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Create a Game Character: Jouster - part 8

By Adam Fisher
Web: Open Site
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Date Added: 13th August 2013
Software used:
Photoshop, Maya, ZBrush, Misc
1770_tid_jouster02.jpg

This exclusive, free tutorial series will explore game character creation workflow. I will cover my entire process of taking a concept through to the final game asset.

You can see how the concept was designed by Marc Brunet on LayerPaint in his two-part tutorial.

During this tutorial series I will cover:

1. Blocking in the proportions
2. Sculpting the face
3. Sculpting the armor
4. Creating the armor meshes
5. Finalizing the details
6. Creating the low poly model
7. UV unwrapping and texture baking
8. Texturing the armor
9. Texturing the face
10. Model presentation in Marmoset

I hope you'll find this series of helpful in some way and if you have any questions feel free to contact me. Let's get started!

Texture the armor

Step 1: Base colors

During the texturing phase I have my model imported into Marmoset to check how the textures are looking as I'm working on them. In Photoshop, create a group called "Bakes" and inside the group put the Ambient Occlusion map and the Cavity map. Set the blending mode for the Occlusion map to Multiply and above that layer, set the Cavity map to Overlay and the layer opacity to around 50%.

Create a new group called "Base Colors" under the bakes group. Using the Selection mask that we baked from xNormal, begin selecting the different areas of the texture and create a Solid Color layer for each color needed. Using Solid Color layers gives us the option of being able to quickly adjust the base colors later on.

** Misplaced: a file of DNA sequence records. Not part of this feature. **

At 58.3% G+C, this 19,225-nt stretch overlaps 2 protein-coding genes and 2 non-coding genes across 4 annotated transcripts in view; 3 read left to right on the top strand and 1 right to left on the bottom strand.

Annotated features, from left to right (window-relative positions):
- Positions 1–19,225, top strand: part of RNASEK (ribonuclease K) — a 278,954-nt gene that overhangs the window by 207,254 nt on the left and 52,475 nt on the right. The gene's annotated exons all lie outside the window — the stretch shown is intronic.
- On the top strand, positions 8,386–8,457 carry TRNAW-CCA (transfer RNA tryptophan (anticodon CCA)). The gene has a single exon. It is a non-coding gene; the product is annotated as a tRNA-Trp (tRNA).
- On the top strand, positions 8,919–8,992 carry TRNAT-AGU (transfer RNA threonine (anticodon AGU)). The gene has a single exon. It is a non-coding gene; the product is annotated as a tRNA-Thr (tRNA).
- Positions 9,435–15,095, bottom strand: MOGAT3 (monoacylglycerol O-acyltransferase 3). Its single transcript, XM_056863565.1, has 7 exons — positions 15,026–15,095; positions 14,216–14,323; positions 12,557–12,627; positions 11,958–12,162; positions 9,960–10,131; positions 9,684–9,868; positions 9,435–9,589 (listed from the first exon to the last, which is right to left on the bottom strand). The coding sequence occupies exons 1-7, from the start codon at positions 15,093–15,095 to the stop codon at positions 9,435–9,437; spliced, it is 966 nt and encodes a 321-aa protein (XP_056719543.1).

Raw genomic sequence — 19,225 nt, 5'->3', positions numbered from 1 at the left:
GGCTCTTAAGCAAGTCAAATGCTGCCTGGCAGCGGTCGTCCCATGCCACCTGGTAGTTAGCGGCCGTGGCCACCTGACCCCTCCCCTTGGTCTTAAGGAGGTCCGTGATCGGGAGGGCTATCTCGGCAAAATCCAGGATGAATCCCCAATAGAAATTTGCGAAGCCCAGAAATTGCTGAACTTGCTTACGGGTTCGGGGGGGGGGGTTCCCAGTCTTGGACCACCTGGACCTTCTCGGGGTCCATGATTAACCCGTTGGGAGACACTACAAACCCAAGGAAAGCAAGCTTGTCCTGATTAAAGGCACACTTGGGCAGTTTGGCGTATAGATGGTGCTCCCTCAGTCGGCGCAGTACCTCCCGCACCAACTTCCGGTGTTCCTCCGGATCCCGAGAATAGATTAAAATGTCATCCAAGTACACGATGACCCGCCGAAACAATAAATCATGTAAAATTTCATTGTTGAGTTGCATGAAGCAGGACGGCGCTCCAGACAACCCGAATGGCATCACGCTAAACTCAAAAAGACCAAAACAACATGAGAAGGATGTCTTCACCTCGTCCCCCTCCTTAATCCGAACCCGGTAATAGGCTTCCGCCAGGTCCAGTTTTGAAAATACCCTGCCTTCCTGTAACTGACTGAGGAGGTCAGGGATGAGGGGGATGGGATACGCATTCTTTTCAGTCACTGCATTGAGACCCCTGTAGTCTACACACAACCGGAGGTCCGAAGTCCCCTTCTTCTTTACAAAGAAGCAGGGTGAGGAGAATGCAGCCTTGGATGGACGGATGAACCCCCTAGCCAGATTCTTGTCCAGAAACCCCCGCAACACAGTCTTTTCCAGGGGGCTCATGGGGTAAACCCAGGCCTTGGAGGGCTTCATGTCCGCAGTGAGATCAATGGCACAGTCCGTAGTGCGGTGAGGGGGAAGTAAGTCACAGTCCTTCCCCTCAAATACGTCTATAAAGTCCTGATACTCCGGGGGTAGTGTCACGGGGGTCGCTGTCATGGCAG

1770_tid_08-01.jpg

Step 2: Variation and texture

Create 2 new groups above the base colors group. Name the first group "Textures" and name the second "Color Variation". In the color variation group create 2 new layers and set the layer blending modes to Overlay.

For the first variation layer, use a grunge brush and paint using black and white to add some variation to the armor panels - but keep it subtle! For the second variation layer, paint some more vibrant blues, reds, greens and yellows over some parts of the armor to add some subtle color variation - but keep the opacity low.

Within the Textures group, I create a group for each type of material. For the metal group I use 3 tileable metal textures and set the blending mode to Soft Light with the layer opacity between 10% and 30%, and a metal noise layer on top with the blending mode set to Overlay and the Opacity around 5%. Use a mask for the group so that the metal textures are only applied to the metal parts of the armor.

1770_tid_08-02.jpg



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